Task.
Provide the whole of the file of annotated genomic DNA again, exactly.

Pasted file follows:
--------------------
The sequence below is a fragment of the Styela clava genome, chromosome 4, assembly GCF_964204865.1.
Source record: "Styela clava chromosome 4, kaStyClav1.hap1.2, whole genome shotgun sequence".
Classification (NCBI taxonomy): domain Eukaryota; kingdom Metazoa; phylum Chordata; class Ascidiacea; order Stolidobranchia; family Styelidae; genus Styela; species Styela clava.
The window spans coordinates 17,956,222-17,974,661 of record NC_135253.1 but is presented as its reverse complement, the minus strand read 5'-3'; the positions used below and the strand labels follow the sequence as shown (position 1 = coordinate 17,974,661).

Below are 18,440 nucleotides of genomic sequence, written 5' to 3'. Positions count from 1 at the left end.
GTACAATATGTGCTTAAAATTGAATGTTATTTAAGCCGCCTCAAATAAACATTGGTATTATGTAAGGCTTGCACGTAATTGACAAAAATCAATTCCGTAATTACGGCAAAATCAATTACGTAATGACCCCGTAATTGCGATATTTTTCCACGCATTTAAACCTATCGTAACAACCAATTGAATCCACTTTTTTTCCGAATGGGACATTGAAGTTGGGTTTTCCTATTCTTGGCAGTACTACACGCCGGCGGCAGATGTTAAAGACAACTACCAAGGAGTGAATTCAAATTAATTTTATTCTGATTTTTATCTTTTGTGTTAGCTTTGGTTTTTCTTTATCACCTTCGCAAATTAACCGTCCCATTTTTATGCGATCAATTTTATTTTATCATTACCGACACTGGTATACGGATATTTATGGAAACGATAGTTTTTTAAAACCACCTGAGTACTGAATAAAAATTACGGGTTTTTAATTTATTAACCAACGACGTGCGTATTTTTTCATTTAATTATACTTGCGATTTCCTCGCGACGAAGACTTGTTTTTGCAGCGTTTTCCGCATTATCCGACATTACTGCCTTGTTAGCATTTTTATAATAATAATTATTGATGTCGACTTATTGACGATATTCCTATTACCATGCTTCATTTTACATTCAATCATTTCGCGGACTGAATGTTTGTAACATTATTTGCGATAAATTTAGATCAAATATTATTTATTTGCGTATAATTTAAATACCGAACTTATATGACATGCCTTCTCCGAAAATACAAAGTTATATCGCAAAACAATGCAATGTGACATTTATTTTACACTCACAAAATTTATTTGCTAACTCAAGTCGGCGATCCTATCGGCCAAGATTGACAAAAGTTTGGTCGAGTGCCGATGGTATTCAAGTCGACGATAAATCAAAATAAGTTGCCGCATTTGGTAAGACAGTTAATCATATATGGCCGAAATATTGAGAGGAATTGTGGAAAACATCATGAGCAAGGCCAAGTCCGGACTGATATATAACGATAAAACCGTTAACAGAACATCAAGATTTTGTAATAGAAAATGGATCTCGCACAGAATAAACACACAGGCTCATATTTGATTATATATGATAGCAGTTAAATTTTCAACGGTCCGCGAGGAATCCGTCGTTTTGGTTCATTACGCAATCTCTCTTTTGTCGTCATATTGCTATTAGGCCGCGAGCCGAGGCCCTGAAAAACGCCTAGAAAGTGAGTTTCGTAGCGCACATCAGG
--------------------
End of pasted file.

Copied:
The sequence below is a fragment of the Styela clava genome, chromosome 4, assembly GCF_964204865.1.
Source record: "Styela clava chromosome 4, kaStyClav1.hap1.2, whole genome shotgun sequence".
Classification (NCBI taxonomy): domain Eukaryota; kingdom Metazoa; phylum Chordata; class Ascidiacea; order Stolidobranchia; family Styelidae; genus Styela; species Styela clava.
The window spans coordinates 17,956,222-17,974,661 of record NC_135253.1 but is presented as its reverse complement, the minus strand read 5'-3'; the positions used below and the strand labels follow the sequence as shown (position 1 = coordinate 17,974,661).

Below are 18,440 nucleotides of genomic sequence, written 5' to 3'. Positions count from 1 at the left end.
GTACAATATGTGCTTAAAATTGAATGTTATTTAAGCCGCCTCAAATAAACATTGGTATTATGTAAGGCTTGCACGTAATTGACAAAAATCAATTCCGTAATTACGGCAAAATCAATTACGTAATGACCCCGTAATTGCGATATTTTTCCACGCATTTAAACCTATCGTAACAACCAATTGAATCCACTTTTTTTCCGAATGGGACATTGAAGTTGGGTTTTCCTATTCTTGGCAGTACTACACGCCGGCGGCAGATGTTAAAGACAACTACCAAGGAGTGAATTCAAATTAATTTTATTCTGATTTTTATCTTTTGTGTTAGCTTTGGTTTTTCTTTATCACCTTCGCAAATTAACCGTCCCATTTTTATGCGATCAATTTTATTTTATCATTACCGACACTGGTATACGGATATTTATGGAAACGATAGTTTTTTAAAACCACCTGAGTACTGAATAAAAATTACGGGTTTTTAATTTATTAACCAACGACGTGCGTATTTTTTCATTTAATTATACTTGCGATTTCCTCGCGACGAAGACTTGTTTTTGCAGCGTTTTCCGCATTATCCGACATTACTGCCTTGTTAGCATTTTTATAATAATAATTATTGATGTCGACTTATTGACGATATTCCTATTACCATGCTTCATTTTACATTCAATCATTTCGCGGACTGAATGTTTGTAACATTATTTGCGATAAATTTAGATCAAATATTATTTATTTGCGTATAATTTAAATACCGAACTTATATGACATGCCTTCTCCGAAAATACAAAGTTATATCGCAAAACAATGCAATGTGACATTTATTTTACACTCACAAAATTTATTTGCTAACTCAAGTCGGCGATCCTATCGGCCAAGATTGACAAAAGTTTGGTCGAGTGCCGATGGTATTCAAGTCGACGATAAATCAAAATAAGTTGCCGCATTTGGTAAGACAGTTAATCATATATGGCCGAAATATTGAGAGGAATTGTGGAAAACATCATGAGCAAGGCCAAGTCCGGACTGATATATAACGATAAAACCGTTAACAGAACATCAAGATTTTGTAATAGAAAATGGATCTCGCACAGAATAAACACACAGGCTCATATTTGATTATATATGATAGCAGTTAAATTTTCAACGGTCCGCGAGGAATCCGTCGTTTTGGTTCATTACGCAATCTCTCTTTTGTCGTCATATTGCTATTAGGCCGCGAGCCGAGGCCCTGAAAAACGCCTAGAAAGTGAGTTTCGTAGCGCACATCAGG